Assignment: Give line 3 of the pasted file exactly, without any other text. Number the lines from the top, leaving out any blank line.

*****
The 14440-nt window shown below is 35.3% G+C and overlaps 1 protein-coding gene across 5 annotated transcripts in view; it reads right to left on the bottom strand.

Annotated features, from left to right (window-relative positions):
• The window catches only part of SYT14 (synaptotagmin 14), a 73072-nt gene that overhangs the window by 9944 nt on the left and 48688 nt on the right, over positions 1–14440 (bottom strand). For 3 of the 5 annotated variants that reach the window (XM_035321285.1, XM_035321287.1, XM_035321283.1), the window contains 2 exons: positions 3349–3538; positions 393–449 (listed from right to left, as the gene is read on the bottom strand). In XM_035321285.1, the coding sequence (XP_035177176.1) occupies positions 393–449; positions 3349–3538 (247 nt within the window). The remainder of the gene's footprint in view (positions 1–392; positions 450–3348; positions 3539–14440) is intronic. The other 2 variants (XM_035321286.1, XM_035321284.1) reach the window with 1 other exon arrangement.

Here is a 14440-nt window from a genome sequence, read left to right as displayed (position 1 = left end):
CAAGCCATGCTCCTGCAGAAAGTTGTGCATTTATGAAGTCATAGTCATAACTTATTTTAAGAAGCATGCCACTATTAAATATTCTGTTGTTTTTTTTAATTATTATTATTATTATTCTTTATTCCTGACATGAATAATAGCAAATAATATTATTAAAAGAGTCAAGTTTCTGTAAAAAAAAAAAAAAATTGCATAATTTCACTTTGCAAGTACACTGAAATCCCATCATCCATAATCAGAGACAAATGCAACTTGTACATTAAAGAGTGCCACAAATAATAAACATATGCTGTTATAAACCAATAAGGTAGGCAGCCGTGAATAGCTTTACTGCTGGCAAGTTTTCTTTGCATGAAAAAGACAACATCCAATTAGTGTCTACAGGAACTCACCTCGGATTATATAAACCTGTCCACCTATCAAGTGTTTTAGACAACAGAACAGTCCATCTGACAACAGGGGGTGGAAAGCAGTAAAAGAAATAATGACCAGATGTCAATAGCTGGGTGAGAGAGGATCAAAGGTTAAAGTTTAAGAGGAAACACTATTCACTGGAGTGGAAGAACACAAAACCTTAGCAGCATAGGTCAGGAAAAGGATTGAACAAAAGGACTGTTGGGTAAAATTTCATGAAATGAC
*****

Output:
• The window catches only part of SYT14 (synaptotagmin 14), a 73072-nt gene that overhangs the window by 9944 nt on the left and 48688 nt on the right, over positions 1–14440 (bottom strand). For 3 of the 5 annotated variants that reach the window (XM_035321285.1, XM_035321287.1, XM_035321283.1), the window contains 2 exons: positions 3349–3538; positions 393–449 (listed from right to left, as the gene is read on the bottom strand). In XM_035321285.1, the coding sequence (XP_035177176.1) occupies positions 393–449; positions 3349–3538 (247 nt within the window). The remainder of the gene's footprint in view (positions 1–392; positions 450–3348; positions 3539–14440) is intronic. The other 2 variants (XM_035321286.1, XM_035321284.1) reach the window with 1 other exon arrangement.